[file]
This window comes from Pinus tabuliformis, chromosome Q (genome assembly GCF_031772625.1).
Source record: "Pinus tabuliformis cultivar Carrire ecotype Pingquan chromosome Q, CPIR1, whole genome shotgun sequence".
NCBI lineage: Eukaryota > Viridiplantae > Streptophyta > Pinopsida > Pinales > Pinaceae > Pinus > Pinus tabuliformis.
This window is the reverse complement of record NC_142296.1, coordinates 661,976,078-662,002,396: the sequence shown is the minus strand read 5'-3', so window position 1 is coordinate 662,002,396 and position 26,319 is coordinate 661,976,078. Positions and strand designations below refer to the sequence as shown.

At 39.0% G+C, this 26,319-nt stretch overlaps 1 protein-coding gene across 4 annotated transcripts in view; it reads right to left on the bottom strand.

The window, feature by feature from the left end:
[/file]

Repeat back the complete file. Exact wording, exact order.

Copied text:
This window comes from Pinus tabuliformis, chromosome Q (genome assembly GCF_031772625.1).
Source record: "Pinus tabuliformis cultivar Carrire ecotype Pingquan chromosome Q, CPIR1, whole genome shotgun sequence".
NCBI lineage: Eukaryota > Viridiplantae > Streptophyta > Pinopsida > Pinales > Pinaceae > Pinus > Pinus tabuliformis.
This window is the reverse complement of record NC_142296.1, coordinates 661,976,078-662,002,396: the sequence shown is the minus strand read 5'-3', so window position 1 is coordinate 662,002,396 and position 26,319 is coordinate 661,976,078. Positions and strand designations below refer to the sequence as shown.

At 39.0% G+C, this 26,319-nt stretch overlaps 1 protein-coding gene across 4 annotated transcripts in view; it reads right to left on the bottom strand.

The window, feature by feature from the left end: